Adventures on seas

Adventures on seas

Matilda Woods: The Girl, the Cat and the Navigator (Scholastic 2018)

Maria Kuzniar: The Ship of Shadows (Puffin Books – Penguin Random House 2020)

There are those who love it, there are those who are afraid of it, but everyone finds the sea interesting. In these two books, the sea plays a very important role and shows its different faces.

Australian writer Matilda Woods debut book, The Boy, the Bird and the Coffin Maker is a beautiful tale about loss and finding family. Her second book, The Girl, the Cat and the Navigator, deals with a similarly important topic. Despite the serious subject, the atmosphere of the book is not sad but hopeful. The city of Nordlor, on the shores of one of the great fjords leading to the North Sea, is also called the Village of One Thousand Ships because, being no other building material, they build houses from the timber of ships that have been washed aground for centuries. One night, a fortune teller said to Captain Britt that after his six daughters, a wise and brave son will finally be born. Nine months later, however, another daughter is born. Although Oona is as wise and brave as predicted, her family still doesn’t love her. The little girl, to prove herself, runs away and goes hunting with her father. During the adventure, however, she has to realize that there are living things that are much more interesting than a whale, and in comparison with being tolerated by the others, self-acceptance is more important.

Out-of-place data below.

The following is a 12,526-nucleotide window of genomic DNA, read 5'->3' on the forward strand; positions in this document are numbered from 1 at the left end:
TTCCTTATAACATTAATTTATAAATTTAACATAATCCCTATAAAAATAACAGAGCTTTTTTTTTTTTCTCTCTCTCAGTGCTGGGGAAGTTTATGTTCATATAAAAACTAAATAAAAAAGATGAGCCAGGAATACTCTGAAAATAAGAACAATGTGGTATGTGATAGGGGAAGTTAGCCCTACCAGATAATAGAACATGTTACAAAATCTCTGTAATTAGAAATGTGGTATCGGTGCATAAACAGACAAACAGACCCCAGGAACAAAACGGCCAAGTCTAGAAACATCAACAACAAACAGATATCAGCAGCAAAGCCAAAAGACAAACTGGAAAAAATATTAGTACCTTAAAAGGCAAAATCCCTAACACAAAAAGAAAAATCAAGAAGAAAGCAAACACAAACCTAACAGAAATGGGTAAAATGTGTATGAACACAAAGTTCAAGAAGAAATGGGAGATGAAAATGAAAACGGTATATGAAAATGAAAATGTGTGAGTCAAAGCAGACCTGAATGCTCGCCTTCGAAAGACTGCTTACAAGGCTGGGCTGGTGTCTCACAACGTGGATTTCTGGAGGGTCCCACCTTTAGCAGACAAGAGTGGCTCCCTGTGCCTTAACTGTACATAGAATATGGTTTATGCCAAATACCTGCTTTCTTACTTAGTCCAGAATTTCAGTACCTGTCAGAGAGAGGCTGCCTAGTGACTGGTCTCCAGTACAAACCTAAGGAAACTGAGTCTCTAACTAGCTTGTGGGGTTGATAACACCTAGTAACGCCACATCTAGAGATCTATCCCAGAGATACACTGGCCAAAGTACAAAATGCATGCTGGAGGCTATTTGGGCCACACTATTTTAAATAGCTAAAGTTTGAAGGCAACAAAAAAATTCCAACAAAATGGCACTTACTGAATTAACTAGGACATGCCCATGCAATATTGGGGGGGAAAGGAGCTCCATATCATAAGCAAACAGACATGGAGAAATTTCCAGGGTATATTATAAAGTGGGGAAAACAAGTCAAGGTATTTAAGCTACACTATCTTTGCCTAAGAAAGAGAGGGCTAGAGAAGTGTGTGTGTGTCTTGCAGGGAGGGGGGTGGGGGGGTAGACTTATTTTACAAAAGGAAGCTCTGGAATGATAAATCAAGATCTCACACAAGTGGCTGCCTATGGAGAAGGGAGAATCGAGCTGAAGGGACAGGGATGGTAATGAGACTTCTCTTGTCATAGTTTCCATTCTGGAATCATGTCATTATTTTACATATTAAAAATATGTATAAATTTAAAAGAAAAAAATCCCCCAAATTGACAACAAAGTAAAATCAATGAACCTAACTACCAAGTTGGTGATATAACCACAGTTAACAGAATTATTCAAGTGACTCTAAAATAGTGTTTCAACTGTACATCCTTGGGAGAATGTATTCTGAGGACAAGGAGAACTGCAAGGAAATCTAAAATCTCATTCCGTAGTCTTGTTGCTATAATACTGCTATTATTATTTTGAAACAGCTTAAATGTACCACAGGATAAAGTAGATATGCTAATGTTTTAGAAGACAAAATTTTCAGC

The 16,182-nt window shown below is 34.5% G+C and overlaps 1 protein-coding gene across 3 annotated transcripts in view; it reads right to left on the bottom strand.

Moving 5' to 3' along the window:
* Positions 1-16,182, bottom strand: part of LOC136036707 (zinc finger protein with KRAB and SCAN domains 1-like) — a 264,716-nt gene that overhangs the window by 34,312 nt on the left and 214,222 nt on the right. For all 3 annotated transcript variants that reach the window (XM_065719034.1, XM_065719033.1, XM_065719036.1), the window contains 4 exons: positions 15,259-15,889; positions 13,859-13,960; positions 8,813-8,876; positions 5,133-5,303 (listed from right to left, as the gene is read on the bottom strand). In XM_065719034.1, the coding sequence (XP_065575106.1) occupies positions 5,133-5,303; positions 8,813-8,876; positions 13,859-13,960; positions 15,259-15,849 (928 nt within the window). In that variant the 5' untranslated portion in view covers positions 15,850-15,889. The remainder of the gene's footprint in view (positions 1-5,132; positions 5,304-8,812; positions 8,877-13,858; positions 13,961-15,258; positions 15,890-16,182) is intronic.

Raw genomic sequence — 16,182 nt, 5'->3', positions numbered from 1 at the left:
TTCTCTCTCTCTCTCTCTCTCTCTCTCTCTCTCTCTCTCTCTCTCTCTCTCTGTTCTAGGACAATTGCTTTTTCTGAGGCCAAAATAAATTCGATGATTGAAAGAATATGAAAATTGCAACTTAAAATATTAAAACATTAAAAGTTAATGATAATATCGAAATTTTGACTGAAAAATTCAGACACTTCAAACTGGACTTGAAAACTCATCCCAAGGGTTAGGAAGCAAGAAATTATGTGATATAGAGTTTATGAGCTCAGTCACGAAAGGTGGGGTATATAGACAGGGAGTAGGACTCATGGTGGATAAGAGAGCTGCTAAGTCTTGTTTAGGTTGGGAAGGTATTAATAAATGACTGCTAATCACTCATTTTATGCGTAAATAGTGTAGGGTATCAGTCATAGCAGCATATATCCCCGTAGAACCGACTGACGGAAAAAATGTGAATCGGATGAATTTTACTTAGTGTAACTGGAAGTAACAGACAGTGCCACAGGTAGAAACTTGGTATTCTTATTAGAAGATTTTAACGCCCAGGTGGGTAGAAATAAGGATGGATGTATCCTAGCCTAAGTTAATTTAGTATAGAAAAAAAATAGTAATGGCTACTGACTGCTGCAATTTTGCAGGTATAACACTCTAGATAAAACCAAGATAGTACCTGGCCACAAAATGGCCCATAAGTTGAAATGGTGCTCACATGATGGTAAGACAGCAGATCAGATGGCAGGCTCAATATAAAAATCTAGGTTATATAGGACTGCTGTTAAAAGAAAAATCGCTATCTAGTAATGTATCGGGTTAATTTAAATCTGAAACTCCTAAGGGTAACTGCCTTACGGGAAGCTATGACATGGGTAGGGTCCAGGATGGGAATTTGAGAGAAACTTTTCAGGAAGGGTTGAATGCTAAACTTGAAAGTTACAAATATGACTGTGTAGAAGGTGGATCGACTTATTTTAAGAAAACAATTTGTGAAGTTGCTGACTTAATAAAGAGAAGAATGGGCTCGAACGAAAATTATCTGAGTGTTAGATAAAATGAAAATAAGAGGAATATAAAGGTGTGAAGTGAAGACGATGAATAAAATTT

Maria Kuzniar, like her protagonist, Aleja, is always planning her next adventure. However, Aleja had not yet been part of an adventure. She lives with her father, her brothers and grandmother and works in the family tavern. She doesn’t have a friend either, because she can’t play with the boys because she’s a girl, and the girls exclude her because she’s too wild. And except an odd old sailor, only she believes in magic. One night, however, the Ship of Shadows, known from legends, harbors in the port of Seville. Leaving her family behind, she joins the crew of all-women, where she finally feels at home: she can travel the seas as a pirate while searching for mysterious treasures. By the end of the trip, however, Aleja will have to decide whether to return home to her family or stay in her chosen home. In middle grade novels, the protagonist usually has no family, so they are free to start new adventures as they have nothing to lose, but here the writer depicts a real problem of what happens when one has to choose. In the book, in addition to a realistic description of the cities – Seville and Marrakesh – the writer also accurately depicts the characters, along with all their flaws, making the story seem even more real. The sequel, Secrets of the Stars, was released this summer.

I would love to recommend both books to those who have already found their place in the world and to those who are still searching.